On March 22, 2017, Canada’s Finance Minister Bill Morneau tabled the Liberal Government’s Federal Budget 2017, Building a Strong Middle Class, which includes various measures affecting payroll, and an abundant amount of measures that would be of interest to employers, including the extension of maternity leave to 18 months, the electronic distribution of T4 information slips, and the elimination of various tax credits.
Given the majority of legal disputes that settle before going to trial, the role of a modern civil litigator has shifted from not only being a courtroom specialist, but also being an expert in negotiation. The main goal in almost all negotiations for an employee is to extract a large payout, while the goal for the employer is to settle the claim while paying out as little as possible. Though lawyers use different techniques for extracting these results for their clients, I wanted to share three simple tips that are often overlooked when employers are negotiating a settlement.
The three popular articles this week on HRinfodesk deal with: An employee who was told to quit if she felt unsafe; current and 2017 payroll rates; and the introduction of a new Bill to cover physical size and weight in human rights legislation.
The three popular articles this week on HRinfodesk deal with: Current and 2017 payroll rates; a case where the Johnstone test is challenged; and an FAQ that addresses Employment Standards Act exemptions, specifically vacation.
The three popular articles this week on HRinfodesk deal with: An overview of how to deal with public holidays that fall on the weekends (non-working days); current and 2017 payroll rates; and proposed legislation that would amend the Occupational Health and Safety Act to provide for the establishment of employer “health and safety management systems”.
The three popular articles this week on HRinfodesk deal with: A matter where the court had to determine the enforceability of a promoted employee’s new employment contract, particularly the termination clause; current and 2017 payroll rates; and PRPP legislation that is now in force in Ontario.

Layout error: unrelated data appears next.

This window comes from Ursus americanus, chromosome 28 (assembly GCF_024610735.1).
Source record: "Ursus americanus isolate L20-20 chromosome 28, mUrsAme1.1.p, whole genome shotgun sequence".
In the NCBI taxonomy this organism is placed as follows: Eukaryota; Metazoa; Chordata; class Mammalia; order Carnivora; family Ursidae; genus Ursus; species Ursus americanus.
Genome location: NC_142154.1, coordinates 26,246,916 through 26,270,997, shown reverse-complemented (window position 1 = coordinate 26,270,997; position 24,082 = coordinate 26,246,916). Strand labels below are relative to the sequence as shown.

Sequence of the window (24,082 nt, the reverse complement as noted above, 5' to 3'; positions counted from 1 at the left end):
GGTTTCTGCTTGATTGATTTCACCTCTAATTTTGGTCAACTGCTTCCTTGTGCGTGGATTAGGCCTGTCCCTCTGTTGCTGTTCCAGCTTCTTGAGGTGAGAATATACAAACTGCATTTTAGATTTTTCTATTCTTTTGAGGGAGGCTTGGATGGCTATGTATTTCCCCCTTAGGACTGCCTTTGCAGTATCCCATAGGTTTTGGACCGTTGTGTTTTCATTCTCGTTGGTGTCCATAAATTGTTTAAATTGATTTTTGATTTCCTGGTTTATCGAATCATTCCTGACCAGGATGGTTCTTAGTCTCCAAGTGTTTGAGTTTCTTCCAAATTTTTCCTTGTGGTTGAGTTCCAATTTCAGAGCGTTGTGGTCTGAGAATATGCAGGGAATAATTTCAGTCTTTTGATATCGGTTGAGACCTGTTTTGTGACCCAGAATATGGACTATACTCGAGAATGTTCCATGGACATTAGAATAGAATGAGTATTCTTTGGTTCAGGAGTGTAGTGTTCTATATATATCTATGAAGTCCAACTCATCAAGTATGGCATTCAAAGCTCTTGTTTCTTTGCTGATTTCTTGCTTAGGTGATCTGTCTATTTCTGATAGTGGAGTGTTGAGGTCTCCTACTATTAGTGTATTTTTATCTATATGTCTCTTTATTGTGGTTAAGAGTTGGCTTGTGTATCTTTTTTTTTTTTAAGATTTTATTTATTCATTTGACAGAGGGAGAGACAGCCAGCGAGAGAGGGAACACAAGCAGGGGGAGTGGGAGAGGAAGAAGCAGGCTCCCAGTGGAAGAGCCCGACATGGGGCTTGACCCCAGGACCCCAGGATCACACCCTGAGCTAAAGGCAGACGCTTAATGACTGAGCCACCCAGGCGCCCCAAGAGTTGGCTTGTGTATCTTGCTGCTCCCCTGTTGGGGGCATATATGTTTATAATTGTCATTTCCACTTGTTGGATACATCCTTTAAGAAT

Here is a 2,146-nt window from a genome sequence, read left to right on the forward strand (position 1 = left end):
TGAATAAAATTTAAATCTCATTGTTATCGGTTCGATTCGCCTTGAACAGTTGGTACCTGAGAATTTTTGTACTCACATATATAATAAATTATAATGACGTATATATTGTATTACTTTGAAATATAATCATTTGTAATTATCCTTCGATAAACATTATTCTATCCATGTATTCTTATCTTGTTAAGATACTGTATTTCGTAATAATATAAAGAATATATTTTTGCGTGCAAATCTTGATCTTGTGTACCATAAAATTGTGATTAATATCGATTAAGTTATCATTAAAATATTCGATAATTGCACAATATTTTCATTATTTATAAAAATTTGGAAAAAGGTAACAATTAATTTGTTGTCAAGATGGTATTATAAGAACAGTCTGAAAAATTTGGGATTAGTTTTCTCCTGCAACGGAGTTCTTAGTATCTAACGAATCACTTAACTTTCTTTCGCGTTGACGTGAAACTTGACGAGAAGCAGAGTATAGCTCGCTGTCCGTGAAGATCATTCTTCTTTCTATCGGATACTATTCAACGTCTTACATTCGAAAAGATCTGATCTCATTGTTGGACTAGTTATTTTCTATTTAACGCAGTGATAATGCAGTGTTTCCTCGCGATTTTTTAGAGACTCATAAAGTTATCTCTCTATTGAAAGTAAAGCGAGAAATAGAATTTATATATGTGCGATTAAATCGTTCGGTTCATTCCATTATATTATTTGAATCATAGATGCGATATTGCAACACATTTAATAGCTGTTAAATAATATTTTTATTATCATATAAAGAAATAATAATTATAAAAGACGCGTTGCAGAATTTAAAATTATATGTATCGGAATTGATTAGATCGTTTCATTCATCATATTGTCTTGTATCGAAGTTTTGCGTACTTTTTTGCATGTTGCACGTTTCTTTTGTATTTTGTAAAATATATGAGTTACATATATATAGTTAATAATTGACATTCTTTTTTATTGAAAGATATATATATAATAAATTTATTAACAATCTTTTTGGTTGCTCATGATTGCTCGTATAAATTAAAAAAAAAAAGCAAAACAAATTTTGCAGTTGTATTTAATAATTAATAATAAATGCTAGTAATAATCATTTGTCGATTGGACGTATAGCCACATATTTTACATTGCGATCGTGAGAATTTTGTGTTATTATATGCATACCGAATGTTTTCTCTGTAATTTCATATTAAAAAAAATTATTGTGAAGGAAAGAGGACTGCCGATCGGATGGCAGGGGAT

As reported by Yosie Saint-Cyr in the October 24, 2016 edition of HR Infodesk, the federal Employment Insurance Act was amended on June 22, 2016, in part to decrease the waiting period for benefits to commence from two weeks to one week. The new waiting period is to commence on January 1, 2017. The change, in effect, reduces the total benefit entitlement period under EI, although it doesn’t change the maximum benefit period, or weeks of benefits payable.
The three popular articles this week on HRinfodesk deal with: Vacation entitlement changes in Nova Scotia; reduction in the employment insurance waiting period; and Ontario Ministry of Labour’s updated workplace harassment guide.
Unfortunately, reasonable accommodation for employees in the workplace continues to be the source of significant litigation and even today we continue to see outrageous examples of employers behaving badly. A prime example of employer misconduct for failing to accommodate and providing reasonable notice is the case of Strudwick v Applied Consumer & Clinical Evaluations Inc. This case highlights a number of important lessons for employers.
On March 22, 2016, the new Liberal Government’s first federal budget, “Growing the Middle Class,” was tabled in the House of Commons. Budget 2016 focuses on growing the economy, creating jobs, and strengthening the middle class. Of interest to employers and payroll professionals…
Three popular articles this week on HRinfodesk deal with Ontario AODA requirements for 2016; EI premium rates for 2016; and the duty to mitigate.
On Tuesday, August 4 – the same day that Netflix stock hit a record high, the company announced a decision through its blog to provide paid maternity and paternity leave for its employees, up to one year.
Three popular articles this week on HRinfodesk deal with enhancing compassionate care (EI) benefits; consequences of not reinstating an employee to pre-leave position; and, British Columbia’s significant changes to the Workers Compensation Amendment Act.